A challenge: Can we be our same “good” selves even in the “bad” contexts?

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I am a person with a lot of good inside of me. And, um, there is some bad inside of me.

Sometimes I do these big wonderful things to help people. And sometimes I choose things that I know could harm me or the world.

I have this deep passion for kindness, gentleness, being compassionate, and not being an asshole. And then sometimes I hear myself saying something heartless about someone and I think “wow, I am being an asshole.”

So I have both. Good in me. Bad in me.

“Good” and “bad” are tricky concepts. We each have different words for them, and some of the words come with a lot of baggage. Maybe your words are “good” and “evil.” Maybe your words are “right” and “wrong.” Maybe your words are “beautiful” and “ugly.” But somewhere–somewhere deep down, no matter our big picture, we have a sense of “yes, that is how life is meant to be,” and “no, that is sick sick sick.”

And we each have some of both in us.

And the bit of bad doesn’t mean we’re worthless!

When your 3-year-old can’t draw to save her life, that is perfect. You love her awful, beautiful picture she made with her little trying hands. She’s 3. And you love her.

And when I catch myself thinking or saying or doing something that isn’t fair or isn’t my business or is actually pretty shitty–it doesn’t mean I’m worthless. I’m trying at this “life” thing, and I’m getting some of it wrong, and sometimes I give up on trying for a minute. But…I’m 28. And I, too, am loved.

But even with all the love and acceptance, it is worthwhile to stop and say: “We each have some good in us and some bad in us.” Yin and yang. Life. Humanness.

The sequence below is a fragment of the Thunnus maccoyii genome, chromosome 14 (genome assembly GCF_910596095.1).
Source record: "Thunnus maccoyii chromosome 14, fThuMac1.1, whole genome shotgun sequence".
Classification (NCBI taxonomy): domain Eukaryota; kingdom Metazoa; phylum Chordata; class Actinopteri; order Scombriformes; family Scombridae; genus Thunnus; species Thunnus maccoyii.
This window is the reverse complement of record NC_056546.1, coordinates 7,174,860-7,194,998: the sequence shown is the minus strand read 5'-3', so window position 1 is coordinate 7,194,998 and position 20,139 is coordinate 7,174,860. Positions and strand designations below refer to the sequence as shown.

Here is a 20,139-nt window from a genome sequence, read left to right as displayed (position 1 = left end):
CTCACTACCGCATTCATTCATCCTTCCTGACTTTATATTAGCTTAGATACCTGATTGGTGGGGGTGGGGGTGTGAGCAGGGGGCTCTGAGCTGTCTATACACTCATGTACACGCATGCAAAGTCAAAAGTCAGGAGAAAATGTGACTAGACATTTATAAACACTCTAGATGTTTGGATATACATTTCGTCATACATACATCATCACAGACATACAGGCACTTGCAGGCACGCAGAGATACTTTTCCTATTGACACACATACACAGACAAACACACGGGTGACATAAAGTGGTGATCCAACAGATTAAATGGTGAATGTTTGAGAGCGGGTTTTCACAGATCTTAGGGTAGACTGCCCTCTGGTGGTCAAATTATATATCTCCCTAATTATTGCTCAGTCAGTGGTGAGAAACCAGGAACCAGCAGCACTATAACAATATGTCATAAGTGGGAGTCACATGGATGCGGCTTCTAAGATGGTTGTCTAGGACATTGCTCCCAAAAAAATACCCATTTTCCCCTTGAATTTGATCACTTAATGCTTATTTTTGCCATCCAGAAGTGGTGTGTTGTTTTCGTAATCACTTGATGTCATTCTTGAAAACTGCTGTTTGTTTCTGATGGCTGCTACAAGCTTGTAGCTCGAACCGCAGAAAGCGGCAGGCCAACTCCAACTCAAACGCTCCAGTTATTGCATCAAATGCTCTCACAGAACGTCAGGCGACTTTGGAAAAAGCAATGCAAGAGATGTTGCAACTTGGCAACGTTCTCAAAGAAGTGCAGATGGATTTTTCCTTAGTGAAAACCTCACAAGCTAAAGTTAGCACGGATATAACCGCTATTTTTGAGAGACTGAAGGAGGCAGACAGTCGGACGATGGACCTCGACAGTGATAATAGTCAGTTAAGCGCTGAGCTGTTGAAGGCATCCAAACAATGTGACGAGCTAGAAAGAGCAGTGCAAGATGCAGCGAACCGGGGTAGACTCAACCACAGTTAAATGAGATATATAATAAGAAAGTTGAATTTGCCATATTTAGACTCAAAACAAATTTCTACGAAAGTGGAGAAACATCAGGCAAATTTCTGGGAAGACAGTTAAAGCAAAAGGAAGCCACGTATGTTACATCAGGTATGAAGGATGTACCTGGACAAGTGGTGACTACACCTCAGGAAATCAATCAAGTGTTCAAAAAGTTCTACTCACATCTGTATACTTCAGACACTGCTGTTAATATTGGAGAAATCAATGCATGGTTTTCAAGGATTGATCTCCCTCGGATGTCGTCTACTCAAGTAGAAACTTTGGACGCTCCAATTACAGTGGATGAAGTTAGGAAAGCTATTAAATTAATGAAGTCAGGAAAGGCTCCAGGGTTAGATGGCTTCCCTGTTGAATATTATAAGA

Have you noticed that sometimes . . . a lot of times . . . it depends on the context?

With an inspiring group of fitness friends, we’re kind. On the phone with customer service, feeling annoyed and unimportant, we’re rude and aggressive. . . . On vacation, out in the great outdoors with other adventurers, we’re just the nicest and openest. Racing the clock in traffic, we cut people off and give people nasty looks. . . . Volunteering for a couple hours at a food shelf, we’re friendly and interested in our fellow volunteers. At the end of a stressful day at work, we have nothing but moody looks for people who try to connect. . . . On our Instagrams, we’re all inspiring and motivating and positive. Then we get sucked into a political debate and all bets are off. . . . Sometimes it even just depends on which people we’re around. Our group of kind and uplifting buddies? Or our group of sarcastic and negative buddies?

Have you noticed that some of us internalize big-picture assumptions about how “most people are generally well-meaning and kind,” while others of us internalize the idea that “most people are generally mean and selfish?” Maybe we’ve just been spending most of our time living and learning in one type of context.

For example, some people live in worlds where they get to see a lot of mindful, thoughtful, excited good, good, good–inspirational conferences, leading high energy workouts, working with precious children at a daycare . . .

On the other hand, some people live in worlds that seem to frequently center on or bring out the careless, mindless, thoughtless bad–customer service, politics, law enforcement, litigation, working with…precious children at a daycare . . .

It’s not that the world is made up of sunshine and rainbows. And it’s not that the world is full of awful people. It’s that the world is full of PEOPLE. People who show up a little differently depending on the context.

The SAME PERSON will find the GOOD pulled out of her in some contexts, and the BAD pulled out of her in other contexts.

Do you ever catch that in yourself? Like, “I’m usually pretty nice, but apparently not when I’m asking for a refund!” . . . Or like, “I thought I had grown up into a mature adult who gets along with other adults, but then I went to a family reunion!”

Do you ever notice someone doing the Jekyll/Hyde thing to you? Where you’re like, “wait–I thought this person was nice? Where did this come from???”

We all have some of both: Good and bad. Love and hate.

Potential for both.